§ 16.41 - Requests for access to records.
(a) How made and addressed. You may make a request for access to a Department of Justice record about yourself by appearing in person or by writing directly to the Department component that maintains the record. Your request should be sent or delivered to the component's Privacy Act office at the address listed in appendix I to this part. In most cases, a component's central Privacy Act office is the place to send a Privacy Act request. For records held by a field office of the Federal Bureau of Investigation (FBI) or the Immigration and Naturalization Service (INS), however, you must write directly to that FBI or INS field office address, which can be found in most telephone books or by calling the component's central Privacy Act office. (The functions of each component are summarized in Part 0 of this title and in the description of the Department and its components in the “United States Government Manual,” which is issued annually and is available in most libraries, as well as for sale from the Government Printing Office's Superintendent of Documents. This manual also can be accessed electronically at the Government Printing Office's World Wide Web site (which can be found at http://www.access.gpo.gov/su_docs). If you cannot determine where within the Department to send your request, you may send it to the FOIA/PA Mail Referral Unit, Justice Management Division, U.S. Department of Justice, 950 Pennsylvania Avenue, NW., Washington, DC 20530-0001, and that office will forward it to the component(s) it believes most likely to have the records that you seek. For the quickest possible handling, you should mark both your request letter and the envelope “Privacy Act Request.”
(b) Description of records sought. You must describe the records that you want in enough detail to enable Department personnel to locate the system of records containing them with a reasonable amount of effort. Whenever possible, your request should describe the records sought, the time periods in which you believe they were compiled, and the name or identifying number of each system of records in which you believe they are kept. The Department publishes notices in the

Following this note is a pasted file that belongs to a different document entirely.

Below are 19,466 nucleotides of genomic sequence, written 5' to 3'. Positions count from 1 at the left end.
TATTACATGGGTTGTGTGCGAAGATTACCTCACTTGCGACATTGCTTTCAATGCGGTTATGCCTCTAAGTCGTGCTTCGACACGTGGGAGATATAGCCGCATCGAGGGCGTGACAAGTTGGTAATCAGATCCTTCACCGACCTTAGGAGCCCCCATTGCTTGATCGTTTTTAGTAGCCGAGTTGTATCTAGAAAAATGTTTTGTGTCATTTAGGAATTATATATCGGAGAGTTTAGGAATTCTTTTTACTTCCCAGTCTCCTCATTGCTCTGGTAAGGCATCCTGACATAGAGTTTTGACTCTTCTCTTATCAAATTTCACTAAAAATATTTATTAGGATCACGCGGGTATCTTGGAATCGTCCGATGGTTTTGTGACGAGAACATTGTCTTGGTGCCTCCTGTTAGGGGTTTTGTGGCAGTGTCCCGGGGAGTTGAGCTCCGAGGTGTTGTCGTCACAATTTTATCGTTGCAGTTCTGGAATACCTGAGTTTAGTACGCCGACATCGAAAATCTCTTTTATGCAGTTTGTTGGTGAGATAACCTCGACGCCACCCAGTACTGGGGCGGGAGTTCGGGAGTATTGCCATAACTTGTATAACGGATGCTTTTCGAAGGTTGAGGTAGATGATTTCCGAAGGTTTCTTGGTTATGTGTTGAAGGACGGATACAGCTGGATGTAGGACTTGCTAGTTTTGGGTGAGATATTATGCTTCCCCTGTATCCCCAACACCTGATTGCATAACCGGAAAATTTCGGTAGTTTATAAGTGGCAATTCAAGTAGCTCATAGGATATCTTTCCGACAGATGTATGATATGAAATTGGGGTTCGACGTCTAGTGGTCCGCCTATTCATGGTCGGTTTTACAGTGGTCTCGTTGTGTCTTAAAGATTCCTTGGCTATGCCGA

(c) Agreement to pay fees. If you make a Privacy Act request for access to records, it shall be considered an agreement by you to pay all applicable fees charged under § 16.49, up to $25.00. The component responsible for responding to your request ordinarily shall confirm this agreement in an acknowledgement letter. When making a request, you may specify a willingness to pay a greater or lesser amount.
(d) Verification of identity. When you make a request for access to records about yourself, you must verify your identity. You must state your full name, current address, and date and place of birth. You must sign your request and your signature must either be notarized or submitted by you under 28 U.S.C. 1746, a law that permits statements to be made under penalty of perjury as a substitute for notarization. While no specific form is required, you may obtain forms for this purpose from the FOIA/PA Mail Referral Unit, Justice Management Division, U.S. Department of Justice, 950 Pennsylvania Avenue, NW., Washington, DC 20530-0001. In order to help the identification and location of requested records, you may also, at your option, include your social security number.
(e) Verification of guardianship. When making a request as the parent or guardian of a minor or as the guardian of someone determined by a court to be incompetent, for access to records about that individual, you must establish:
(1) The identity of the individual who is the subject of the record, by stating the name, current address, date and place of birth, and, at your option, the social security number of the individual;
(2) Your own identity, as required in paragraph (d) of this section;
(3) That you are the parent or guardian of that individual, which you may prove by providing a copy of the individual's birth certificate showing your parentage or by providing a court order establishing your guardianship; and
(4) That you are acting on behalf of that individual in making the request.